White Man Brandishes Rifle As He Accuses Black Bikers Of Being On ‘Private’ Road

Screengrab / DAVID GEE / YouTube

Sarah Shaiman

Dennis Lee Berry was charged with five misdemeanors and his rifle was confiscated as evidence.

A white Virginia man has been charged with multiple misdemeanors after brandishing a firearm at four black bikers for being on a “private” road, according to a Newsweek report.

  • Dennis Lee Berry, 45, pointed the rifle at the bikers while they were riding through the neighborhood. The Spotsylvania County Sheriff's Office issued a statement saying the bikers overlooked a “Private Road No Trespassing” sign. 
  • The four bikers repeatedly questioned Berry as to why their accidental trespassing warranted having the assault rifle pointed at them.
  • Berry was charged with five misdemeanor counts because he aimed the rifle at unarmed men who were not trespassing on his private property. 
  • One of the victims can be heard saying in the video, “I used to live down the street. So why are you pointing a gun at us?”

One of the men identified himself as a federal officer and said Berry would “definitely go to jail” for shooting at him. Berry repeatedly accused the men of stopping at a “private drive.” 

Berry was released on $5,000 bond, but his rifle was confiscated as evidence. The Class 1 misdemeanor could result in a $2,500 fine and up to a year in prison.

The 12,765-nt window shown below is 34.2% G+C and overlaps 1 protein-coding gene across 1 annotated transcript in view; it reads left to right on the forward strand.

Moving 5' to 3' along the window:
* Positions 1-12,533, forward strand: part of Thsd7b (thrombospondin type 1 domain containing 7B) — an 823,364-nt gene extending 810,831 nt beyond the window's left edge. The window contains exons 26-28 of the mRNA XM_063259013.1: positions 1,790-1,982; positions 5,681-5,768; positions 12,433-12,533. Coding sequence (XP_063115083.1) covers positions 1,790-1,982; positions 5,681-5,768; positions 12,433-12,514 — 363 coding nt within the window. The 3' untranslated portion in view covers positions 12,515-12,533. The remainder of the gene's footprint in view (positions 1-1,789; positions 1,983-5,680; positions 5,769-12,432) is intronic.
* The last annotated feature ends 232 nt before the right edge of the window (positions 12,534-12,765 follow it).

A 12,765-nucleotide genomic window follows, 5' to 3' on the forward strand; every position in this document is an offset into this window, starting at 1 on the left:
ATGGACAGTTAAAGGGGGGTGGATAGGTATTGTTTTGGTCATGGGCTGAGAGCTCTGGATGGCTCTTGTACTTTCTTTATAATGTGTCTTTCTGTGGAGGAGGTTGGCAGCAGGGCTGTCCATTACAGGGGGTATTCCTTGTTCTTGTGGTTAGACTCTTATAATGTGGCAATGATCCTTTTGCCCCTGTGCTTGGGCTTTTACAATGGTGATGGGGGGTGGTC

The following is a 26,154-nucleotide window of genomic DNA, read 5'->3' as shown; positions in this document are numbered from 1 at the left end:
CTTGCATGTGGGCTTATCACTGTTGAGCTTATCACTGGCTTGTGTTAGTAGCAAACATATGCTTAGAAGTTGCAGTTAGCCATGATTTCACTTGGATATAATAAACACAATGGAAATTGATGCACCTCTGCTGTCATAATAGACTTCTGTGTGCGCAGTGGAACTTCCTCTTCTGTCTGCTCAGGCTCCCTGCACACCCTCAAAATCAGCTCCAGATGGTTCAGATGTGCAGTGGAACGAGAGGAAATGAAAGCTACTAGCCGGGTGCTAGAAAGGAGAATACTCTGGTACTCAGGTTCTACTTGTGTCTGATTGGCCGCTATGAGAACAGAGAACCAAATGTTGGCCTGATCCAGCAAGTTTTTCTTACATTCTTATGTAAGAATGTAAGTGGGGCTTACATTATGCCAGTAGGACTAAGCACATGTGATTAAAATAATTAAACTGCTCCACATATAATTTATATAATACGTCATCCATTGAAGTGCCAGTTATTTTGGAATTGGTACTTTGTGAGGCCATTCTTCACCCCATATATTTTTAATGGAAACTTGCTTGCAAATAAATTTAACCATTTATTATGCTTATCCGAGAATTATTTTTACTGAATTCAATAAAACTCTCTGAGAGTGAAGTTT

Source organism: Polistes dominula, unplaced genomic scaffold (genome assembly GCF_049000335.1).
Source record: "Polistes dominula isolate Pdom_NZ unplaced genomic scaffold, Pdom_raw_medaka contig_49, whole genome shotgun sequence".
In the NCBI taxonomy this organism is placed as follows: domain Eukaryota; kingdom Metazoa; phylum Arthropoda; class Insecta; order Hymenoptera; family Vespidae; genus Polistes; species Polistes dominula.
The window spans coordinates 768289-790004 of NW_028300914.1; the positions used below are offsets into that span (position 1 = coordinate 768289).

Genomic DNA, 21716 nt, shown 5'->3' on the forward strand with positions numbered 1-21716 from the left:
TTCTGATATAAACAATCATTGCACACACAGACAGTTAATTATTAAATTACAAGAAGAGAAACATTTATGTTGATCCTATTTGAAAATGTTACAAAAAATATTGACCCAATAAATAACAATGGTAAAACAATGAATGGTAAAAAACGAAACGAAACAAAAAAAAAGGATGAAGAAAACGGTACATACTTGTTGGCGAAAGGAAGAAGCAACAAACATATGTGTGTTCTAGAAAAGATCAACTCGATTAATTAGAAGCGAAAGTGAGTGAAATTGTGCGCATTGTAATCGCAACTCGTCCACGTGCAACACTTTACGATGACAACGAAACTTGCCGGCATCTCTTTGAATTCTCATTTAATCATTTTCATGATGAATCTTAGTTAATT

One of the bikers can sarcastically be heard saying “racism is not alive in the United States.” While Berry did use profanity to refer to the bikers,he did not explicitly use racial slurs. 

Read more here. 

Comments (1)
No. 1-1

Though reprehensible, racism typically is linked to the beholder’s own rearing in a racist environment.
Conversely, at an impressionably young age, I was emphatically told by my mother about the exceptionally kind and caring nature of our black family doctor. She never had anything disdainful to say about people of colour. She only saw/sees what is in one’s heart.
If she’d told me the opposite about the doctor, I could’ve aged while blindly linking his colour with an unjustly cynical view of him and all black people.
When angry, my (late) father occasionally expressed displeasure with Anglo immigrants, largely due to his own experiences with bigotry as a new Canadian citizen in the 1950s and ’60s.
He, who like Mom emigrated from Eastern Europe, didn’t resent non-white immigrants, for he realized they had things at least as bad. Plus he noticed – as I also now do – in them an admirable absence of a sense of entitlement.
Thus, fortunately, I reached adulthood unstricken by uncontrolled feelings of racial contempt seeking expression.
Not as lucky, some people – who may now be in an armed authority capacity – were raised with a distrust or blind dislike of other racial groups.
Regardless, those with racist sentiments must either suppress or professionally deal with them – for they do harm to those unjustly exposed to their racism, including their own susceptible children.

(Frank Sterle Jr.)

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